Lewis Construction Chooses Stego® Wrap as Critical Component in Hi-Tech Fulfillment Center Project
After 35 years in the concrete construction industry, Steve Lewis has seen dramatic changes in best practices and even bigger leaps in technology.
But nothing may compare to the recent changes the industry has seen to meet the high demands of 21st Century warehouse design: flatter floors, extended joints – anything to make fulfillment, logistics and robotics move more smoothly.
Avoid Costly Pitfalls in Concrete Slab Design
It's just a concrete floor.
Historically designers, builders and occupants of industrial buildings may have whistled past their concrete slabs without considering the lack of under-slab water vapor protection they put into their slab design. That is, until they were confronted by one of a fearsome trio of very costly disasters.
7 Factors to Consider When it Comes to Under-Slab Vapor Barrier Placement
Vapor barrier thickness is a key attribute of a below-slab vapor barrier but it does not tell the whole story. Tune into this Stego IQ episode where Stego Technical Director Dan Marks provides some insight on all the key attributes that make up a high-performing under-slab vapor barrier which is puncture resistance, tensile strength, and most importantly permeance and longevity.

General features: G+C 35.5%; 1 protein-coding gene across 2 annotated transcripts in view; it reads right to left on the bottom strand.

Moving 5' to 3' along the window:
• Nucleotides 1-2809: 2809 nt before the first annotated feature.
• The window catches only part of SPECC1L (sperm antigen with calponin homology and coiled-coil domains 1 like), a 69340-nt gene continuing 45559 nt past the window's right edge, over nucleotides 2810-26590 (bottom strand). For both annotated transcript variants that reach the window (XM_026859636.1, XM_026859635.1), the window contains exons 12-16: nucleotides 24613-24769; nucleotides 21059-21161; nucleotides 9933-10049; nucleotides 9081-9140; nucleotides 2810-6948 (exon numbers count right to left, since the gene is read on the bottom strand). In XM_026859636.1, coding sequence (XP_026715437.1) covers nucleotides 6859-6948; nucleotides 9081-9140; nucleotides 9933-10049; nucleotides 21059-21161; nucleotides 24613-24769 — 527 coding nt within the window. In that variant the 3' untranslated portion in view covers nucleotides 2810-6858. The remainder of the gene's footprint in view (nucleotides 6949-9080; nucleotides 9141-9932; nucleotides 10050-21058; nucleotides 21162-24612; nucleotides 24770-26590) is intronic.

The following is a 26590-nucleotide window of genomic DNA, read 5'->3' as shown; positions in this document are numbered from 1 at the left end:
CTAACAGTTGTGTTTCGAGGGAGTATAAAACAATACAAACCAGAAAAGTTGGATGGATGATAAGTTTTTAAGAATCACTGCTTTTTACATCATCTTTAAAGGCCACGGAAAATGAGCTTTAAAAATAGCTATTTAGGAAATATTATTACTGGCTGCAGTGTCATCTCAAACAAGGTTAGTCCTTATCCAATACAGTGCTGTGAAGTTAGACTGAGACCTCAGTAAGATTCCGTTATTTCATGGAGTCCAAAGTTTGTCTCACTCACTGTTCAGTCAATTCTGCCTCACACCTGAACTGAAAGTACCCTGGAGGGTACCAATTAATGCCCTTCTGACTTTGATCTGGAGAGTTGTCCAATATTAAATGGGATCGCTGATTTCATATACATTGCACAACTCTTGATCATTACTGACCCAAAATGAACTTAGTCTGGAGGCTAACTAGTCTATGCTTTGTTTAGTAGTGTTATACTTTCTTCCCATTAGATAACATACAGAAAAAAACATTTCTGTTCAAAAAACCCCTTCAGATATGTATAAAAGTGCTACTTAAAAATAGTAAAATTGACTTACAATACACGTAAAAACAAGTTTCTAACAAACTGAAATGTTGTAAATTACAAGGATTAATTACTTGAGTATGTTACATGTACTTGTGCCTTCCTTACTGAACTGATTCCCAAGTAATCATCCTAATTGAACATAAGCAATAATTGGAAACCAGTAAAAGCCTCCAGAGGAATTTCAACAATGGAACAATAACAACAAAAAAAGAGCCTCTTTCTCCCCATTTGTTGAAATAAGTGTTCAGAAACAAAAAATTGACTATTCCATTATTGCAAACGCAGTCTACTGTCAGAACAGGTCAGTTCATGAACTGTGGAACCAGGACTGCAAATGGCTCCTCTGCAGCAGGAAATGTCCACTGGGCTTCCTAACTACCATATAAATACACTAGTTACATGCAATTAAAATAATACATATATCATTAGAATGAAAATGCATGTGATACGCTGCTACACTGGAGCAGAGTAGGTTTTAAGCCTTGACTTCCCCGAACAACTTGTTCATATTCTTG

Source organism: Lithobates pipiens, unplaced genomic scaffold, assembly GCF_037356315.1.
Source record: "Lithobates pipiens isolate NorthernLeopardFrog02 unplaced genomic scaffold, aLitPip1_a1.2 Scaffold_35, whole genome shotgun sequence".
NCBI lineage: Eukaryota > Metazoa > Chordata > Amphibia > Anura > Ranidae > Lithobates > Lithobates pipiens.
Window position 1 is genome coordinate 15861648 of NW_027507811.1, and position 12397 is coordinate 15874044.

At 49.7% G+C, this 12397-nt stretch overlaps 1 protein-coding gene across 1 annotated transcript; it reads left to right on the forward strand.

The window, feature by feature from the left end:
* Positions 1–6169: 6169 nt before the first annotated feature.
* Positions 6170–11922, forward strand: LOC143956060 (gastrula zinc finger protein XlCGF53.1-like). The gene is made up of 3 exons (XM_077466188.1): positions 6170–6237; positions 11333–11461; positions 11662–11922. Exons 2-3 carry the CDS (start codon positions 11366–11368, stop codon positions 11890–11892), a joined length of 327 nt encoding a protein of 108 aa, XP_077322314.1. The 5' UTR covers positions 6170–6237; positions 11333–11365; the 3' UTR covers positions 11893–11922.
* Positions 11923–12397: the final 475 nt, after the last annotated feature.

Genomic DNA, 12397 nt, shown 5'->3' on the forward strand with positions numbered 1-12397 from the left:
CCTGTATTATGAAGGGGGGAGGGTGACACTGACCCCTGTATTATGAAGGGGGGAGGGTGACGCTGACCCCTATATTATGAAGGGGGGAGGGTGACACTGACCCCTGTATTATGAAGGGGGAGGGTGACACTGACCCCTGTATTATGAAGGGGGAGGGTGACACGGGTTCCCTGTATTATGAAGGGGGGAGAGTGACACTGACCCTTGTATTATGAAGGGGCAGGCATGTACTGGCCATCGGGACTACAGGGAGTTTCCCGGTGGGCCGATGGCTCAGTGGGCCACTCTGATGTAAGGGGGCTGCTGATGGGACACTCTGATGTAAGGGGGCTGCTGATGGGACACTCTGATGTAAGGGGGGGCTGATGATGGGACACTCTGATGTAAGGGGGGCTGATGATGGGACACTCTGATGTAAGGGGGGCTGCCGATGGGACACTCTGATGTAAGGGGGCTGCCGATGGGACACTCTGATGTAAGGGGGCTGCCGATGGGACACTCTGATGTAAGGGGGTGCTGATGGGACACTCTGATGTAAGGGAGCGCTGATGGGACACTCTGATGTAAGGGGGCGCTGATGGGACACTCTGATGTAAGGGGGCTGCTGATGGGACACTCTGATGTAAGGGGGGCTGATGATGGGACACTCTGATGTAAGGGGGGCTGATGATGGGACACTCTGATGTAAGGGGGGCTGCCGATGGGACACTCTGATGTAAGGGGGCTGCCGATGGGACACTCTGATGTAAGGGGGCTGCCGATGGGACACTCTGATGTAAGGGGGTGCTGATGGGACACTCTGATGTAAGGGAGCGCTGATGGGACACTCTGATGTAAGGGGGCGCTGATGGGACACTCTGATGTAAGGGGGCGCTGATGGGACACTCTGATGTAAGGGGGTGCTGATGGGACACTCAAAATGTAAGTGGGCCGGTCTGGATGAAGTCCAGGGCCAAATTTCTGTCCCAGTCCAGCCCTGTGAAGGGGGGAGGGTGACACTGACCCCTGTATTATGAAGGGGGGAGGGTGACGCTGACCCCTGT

Stego IQ returns with the latest episode dispelling the myth about vapor barriers and slab curl. Dan Marks, Stego's Technical Director, returns to the screen to explain the short term slab curl effects with a vapor barrier as well as the long term effects of slab curl if you do not install a below slab vapor barrier.
For starters, is it Class I or Class 1? Fun fact: it’s actually Class I. I get asked by both homeowners and contractors alike what a Class I vapor retarder is. If you’ve been researching a DIY crawl space encapsulation project, it is possible you’ve stumbled across this reference as well. In this blog post I’ll answer what a Class I vapor retarder is, but I’m also going to use this space to explain why a Class I vapor retarder, although referenced in code as a threshold, may not be satisfactory for your project. To get you started on the right foot, we’ve made it easy for you to look-up the current version of code governing your jurisdiction.
“Vapor retarder” is the term used to describe materials of varying types and classifications which impede the infiltration of water vapor into a structure. Often the term “vapor barrier” will be used interchangeably with the term “vapor retarder,” with no repercussions. But for under-slab applications, it is important to understand the distinctions between the two terms to avoid negative impacts on your project.